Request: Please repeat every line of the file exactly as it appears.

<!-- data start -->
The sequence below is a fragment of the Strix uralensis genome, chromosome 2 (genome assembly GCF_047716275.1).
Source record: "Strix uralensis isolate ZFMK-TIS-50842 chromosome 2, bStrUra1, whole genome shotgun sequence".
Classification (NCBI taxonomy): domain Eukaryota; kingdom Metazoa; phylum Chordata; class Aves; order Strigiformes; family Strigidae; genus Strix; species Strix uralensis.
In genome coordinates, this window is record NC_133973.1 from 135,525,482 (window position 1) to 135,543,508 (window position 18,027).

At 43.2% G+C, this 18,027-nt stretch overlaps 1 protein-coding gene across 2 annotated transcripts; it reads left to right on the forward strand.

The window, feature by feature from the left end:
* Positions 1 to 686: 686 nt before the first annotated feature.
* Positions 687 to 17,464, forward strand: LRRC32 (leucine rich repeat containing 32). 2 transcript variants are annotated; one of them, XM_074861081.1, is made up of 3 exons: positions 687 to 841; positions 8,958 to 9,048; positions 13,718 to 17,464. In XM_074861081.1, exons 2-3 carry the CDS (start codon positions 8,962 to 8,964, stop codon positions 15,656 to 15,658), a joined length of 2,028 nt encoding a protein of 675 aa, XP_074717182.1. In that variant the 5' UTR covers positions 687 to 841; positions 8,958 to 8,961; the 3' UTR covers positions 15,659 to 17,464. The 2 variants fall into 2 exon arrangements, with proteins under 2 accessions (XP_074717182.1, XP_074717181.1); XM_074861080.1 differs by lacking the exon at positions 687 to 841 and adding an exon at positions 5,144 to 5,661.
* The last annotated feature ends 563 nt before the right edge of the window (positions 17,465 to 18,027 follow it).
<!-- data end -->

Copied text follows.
The sequence below is a fragment of the Strix uralensis genome, chromosome 2 (genome assembly GCF_047716275.1).
Source record: "Strix uralensis isolate ZFMK-TIS-50842 chromosome 2, bStrUra1, whole genome shotgun sequence".
Classification (NCBI taxonomy): domain Eukaryota; kingdom Metazoa; phylum Chordata; class Aves; order Strigiformes; family Strigidae; genus Strix; species Strix uralensis.
In genome coordinates, this window is record NC_133973.1 from 135,525,482 (window position 1) to 135,543,508 (window position 18,027).

At 43.2% G+C, this 18,027-nt stretch overlaps 1 protein-coding gene across 2 annotated transcripts; it reads left to right on the forward strand.

The window, feature by feature from the left end:
* Positions 1 to 686: 686 nt before the first annotated feature.
* Positions 687 to 17,464, forward strand: LRRC32 (leucine rich repeat containing 32). 2 transcript variants are annotated; one of them, XM_074861081.1, is made up of 3 exons: positions 687 to 841; positions 8,958 to 9,048; positions 13,718 to 17,464. In XM_074861081.1, exons 2-3 carry the CDS (start codon positions 8,962 to 8,964, stop codon positions 15,656 to 15,658), a joined length of 2,028 nt encoding a protein of 675 aa, XP_074717182.1. In that variant the 5' UTR covers positions 687 to 841; positions 8,958 to 8,961; the 3' UTR covers positions 15,659 to 17,464. The 2 variants fall into 2 exon arrangements, with proteins under 2 accessions (XP_074717182.1, XP_074717181.1); XM_074861080.1 differs by lacking the exon at positions 687 to 841 and adding an exon at positions 5,144 to 5,661.
* The last annotated feature ends 563 nt before the right edge of the window (positions 17,465 to 18,027 follow it).